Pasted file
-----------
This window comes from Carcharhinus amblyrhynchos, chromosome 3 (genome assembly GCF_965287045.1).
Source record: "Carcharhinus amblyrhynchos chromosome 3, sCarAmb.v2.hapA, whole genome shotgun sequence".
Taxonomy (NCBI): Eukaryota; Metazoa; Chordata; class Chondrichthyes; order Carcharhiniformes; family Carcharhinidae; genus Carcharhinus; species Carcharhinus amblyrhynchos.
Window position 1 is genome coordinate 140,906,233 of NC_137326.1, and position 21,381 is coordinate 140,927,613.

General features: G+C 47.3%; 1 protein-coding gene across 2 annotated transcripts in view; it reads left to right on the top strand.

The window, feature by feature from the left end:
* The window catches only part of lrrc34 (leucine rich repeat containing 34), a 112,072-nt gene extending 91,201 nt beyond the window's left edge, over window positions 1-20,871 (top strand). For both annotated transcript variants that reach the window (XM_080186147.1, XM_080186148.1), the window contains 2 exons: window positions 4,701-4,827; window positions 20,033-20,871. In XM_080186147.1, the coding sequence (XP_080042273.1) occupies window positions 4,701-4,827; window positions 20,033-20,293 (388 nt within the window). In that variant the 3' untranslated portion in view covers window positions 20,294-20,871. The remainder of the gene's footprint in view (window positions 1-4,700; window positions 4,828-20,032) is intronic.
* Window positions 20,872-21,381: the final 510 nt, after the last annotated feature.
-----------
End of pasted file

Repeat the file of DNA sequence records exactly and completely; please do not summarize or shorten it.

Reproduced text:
This window comes from Carcharhinus amblyrhynchos, chromosome 3 (genome assembly GCF_965287045.1).
Source record: "Carcharhinus amblyrhynchos chromosome 3, sCarAmb.v2.hapA, whole genome shotgun sequence".
Taxonomy (NCBI): Eukaryota; Metazoa; Chordata; class Chondrichthyes; order Carcharhiniformes; family Carcharhinidae; genus Carcharhinus; species Carcharhinus amblyrhynchos.
Window position 1 is genome coordinate 140,906,233 of NC_137326.1, and position 21,381 is coordinate 140,927,613.

General features: G+C 47.3%; 1 protein-coding gene across 2 annotated transcripts in view; it reads left to right on the top strand.

The window, feature by feature from the left end:
* The window catches only part of lrrc34 (leucine rich repeat containing 34), a 112,072-nt gene extending 91,201 nt beyond the window's left edge, over window positions 1-20,871 (top strand). For both annotated transcript variants that reach the window (XM_080186147.1, XM_080186148.1), the window contains 2 exons: window positions 4,701-4,827; window positions 20,033-20,871. In XM_080186147.1, the coding sequence (XP_080042273.1) occupies window positions 4,701-4,827; window positions 20,033-20,293 (388 nt within the window). In that variant the 3' untranslated portion in view covers window positions 20,294-20,871. The remainder of the gene's footprint in view (window positions 1-4,700; window positions 4,828-20,032) is intronic.
* Window positions 20,872-21,381: the final 510 nt, after the last annotated feature.